The contract for the health care provider at the Syracuse jail has been put out to bid amid questions about the current provider’s suitability.
NaphCare, a third-party company that collaborates with Proactive Health Care Medicine to provide health care at the jail, was criticized in a recent New York State Commission of Correction report reviewing an incarcerated woman’s death last year at the Onondaga County Justice Center.
The report urged legislators to look into NaphCare’s fitness to provide care. The woman’s suicide was one of three reported deaths at the jail in the last 15 months.
The county’s three-year, $37 million contract is formally with Proactive Health Care Medicine, which works with NaphCare to provide health care at the jail.
Onondaga County spokesman Justin Sayles said the bid process for a new contract is ongoing. He said he could not comment on which providers had submitted bids, including whether NaphCare or PHCM bid on the contract. A spokeswoman for PHCM said she could not comment on an active bid.
The county solicited bids for the contract beginning on Oct. 25, Sayles said.
Onondaga County 10th District Legislator Mark Olson, who chairs the public safety committee, said he invited Onondaga County Sheriff Eugene Conway to speak at a Dec. 12 public safety committee meeting about the contract.
Olson said he has not yet heard back from Conway.
Conway, Chief Custody Deputy Esteban Gonzalez and sheriff’s office spokesman Sgt. Jon Seeber did not respond to requests for comment from Central Current.
The New York State Commission of Correction heavily criticized NaphCare and the jail in the death of Angela Peng, a 27-year-old who died by suicide while incarcerated at the Onondaga County jail.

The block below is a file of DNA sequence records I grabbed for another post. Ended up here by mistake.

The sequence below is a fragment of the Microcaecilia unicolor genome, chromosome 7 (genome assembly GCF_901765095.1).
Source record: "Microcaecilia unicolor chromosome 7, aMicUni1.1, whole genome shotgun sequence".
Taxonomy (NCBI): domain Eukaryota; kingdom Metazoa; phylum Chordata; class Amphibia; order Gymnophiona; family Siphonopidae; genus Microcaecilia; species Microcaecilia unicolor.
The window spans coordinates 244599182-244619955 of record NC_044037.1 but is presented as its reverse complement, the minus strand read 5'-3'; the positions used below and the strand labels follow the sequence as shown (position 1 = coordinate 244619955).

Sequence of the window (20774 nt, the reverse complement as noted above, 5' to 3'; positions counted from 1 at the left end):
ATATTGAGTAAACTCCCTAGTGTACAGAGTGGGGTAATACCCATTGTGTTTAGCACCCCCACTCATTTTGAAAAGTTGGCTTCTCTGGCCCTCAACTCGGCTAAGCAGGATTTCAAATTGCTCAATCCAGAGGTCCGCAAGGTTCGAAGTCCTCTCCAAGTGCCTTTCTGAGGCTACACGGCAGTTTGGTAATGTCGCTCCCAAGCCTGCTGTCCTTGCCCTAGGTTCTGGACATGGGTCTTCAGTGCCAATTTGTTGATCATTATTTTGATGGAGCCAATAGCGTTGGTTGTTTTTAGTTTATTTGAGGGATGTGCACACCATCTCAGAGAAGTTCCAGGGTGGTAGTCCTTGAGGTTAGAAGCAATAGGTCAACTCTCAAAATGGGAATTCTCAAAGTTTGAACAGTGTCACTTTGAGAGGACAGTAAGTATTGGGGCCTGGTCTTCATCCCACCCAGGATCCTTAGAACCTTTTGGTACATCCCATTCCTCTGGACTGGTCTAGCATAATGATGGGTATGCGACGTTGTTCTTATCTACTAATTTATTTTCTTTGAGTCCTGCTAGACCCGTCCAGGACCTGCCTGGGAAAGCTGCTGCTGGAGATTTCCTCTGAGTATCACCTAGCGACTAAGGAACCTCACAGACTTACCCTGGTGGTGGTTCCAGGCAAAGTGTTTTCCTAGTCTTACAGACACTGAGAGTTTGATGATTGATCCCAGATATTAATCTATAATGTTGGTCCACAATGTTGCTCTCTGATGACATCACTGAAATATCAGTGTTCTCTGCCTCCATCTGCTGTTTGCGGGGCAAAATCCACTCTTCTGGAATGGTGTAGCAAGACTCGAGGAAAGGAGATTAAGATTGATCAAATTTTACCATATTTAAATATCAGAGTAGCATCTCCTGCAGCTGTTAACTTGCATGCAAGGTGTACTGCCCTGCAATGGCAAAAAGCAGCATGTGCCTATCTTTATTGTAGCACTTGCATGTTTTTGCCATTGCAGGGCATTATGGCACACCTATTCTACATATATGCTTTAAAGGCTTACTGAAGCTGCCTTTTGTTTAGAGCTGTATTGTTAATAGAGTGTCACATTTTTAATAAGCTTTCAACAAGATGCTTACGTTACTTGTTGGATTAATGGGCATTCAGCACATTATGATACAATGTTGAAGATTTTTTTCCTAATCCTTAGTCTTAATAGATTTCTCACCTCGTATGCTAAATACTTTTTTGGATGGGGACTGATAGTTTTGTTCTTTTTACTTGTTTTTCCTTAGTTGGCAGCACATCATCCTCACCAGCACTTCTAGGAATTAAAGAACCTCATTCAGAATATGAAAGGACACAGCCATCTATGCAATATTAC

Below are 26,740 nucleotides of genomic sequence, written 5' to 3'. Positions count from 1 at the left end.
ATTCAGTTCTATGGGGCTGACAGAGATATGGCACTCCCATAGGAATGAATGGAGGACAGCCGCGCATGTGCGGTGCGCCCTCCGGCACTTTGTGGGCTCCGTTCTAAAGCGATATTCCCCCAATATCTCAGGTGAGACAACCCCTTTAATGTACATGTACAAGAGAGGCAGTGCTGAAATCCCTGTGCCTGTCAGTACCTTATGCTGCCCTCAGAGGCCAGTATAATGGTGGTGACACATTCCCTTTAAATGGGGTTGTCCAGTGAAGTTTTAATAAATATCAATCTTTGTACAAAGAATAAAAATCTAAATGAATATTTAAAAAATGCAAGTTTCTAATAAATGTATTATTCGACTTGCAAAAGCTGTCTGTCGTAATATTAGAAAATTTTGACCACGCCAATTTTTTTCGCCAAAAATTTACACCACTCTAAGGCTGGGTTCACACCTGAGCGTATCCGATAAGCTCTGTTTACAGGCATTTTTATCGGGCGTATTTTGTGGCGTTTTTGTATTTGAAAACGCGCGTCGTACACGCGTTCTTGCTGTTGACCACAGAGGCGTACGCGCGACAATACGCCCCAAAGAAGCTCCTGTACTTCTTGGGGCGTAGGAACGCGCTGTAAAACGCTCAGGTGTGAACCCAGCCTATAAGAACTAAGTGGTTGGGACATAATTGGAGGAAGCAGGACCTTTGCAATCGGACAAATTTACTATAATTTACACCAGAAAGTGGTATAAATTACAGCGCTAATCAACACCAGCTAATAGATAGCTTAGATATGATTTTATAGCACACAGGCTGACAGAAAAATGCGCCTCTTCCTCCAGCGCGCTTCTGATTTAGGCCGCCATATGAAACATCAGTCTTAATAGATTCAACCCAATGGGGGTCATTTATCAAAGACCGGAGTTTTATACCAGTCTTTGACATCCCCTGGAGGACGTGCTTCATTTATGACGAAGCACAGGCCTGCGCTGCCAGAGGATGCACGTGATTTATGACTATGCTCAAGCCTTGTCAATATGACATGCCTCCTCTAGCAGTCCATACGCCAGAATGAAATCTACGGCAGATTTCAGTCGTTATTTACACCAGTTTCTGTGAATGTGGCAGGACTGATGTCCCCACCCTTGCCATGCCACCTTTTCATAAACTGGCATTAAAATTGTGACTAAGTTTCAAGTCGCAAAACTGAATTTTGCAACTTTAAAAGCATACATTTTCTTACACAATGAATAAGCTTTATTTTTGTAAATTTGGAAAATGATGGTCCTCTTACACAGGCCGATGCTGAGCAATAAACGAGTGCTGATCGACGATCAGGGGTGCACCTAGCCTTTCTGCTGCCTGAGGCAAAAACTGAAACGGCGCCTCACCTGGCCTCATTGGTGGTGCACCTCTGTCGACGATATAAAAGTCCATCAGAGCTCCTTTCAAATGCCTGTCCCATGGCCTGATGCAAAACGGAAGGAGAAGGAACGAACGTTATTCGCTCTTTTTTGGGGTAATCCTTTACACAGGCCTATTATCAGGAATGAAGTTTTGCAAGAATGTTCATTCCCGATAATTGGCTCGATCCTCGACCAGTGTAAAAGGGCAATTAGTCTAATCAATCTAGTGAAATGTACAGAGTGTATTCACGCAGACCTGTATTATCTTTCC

“There were serious deficiencies in the standard of care provided to Angela Peng that require corrective action and will be subject to further review by the Commission,” the report said.
Peng was not seen by an onsite medical provider — only remotely — the commission says in the report. At least one nurse practitioner employed by NaphCare who handled Peng’s care was not licensed to practice in New York, the report also notes.
The commission found that NaphCare medical staff, “was not properly prepared to respond to a medical emergency,” according to the report.
Earlier this year, an infant was born in her mother’s jail cell and later died. Three incarcerated people told Central Current the mother had shown signs of distress in the days before she gave birth.
The New York State Attorney General’s Office has said the case is “pending preliminary assessment.” The office is still determining whether a deputy could be held responsible for the infant’s death. If the AG’s office determines a deputy could be held responsible, it would trigger an investigation.
Editor’s note: An initial version of this story referred to NaphCare as the company that has a contract with Onondaga County to provide health care at the Onondaga County jail. The county’s contract is formally with Proactive Health Care Medicine, a company that works with NaphCare to provide care at the jail.
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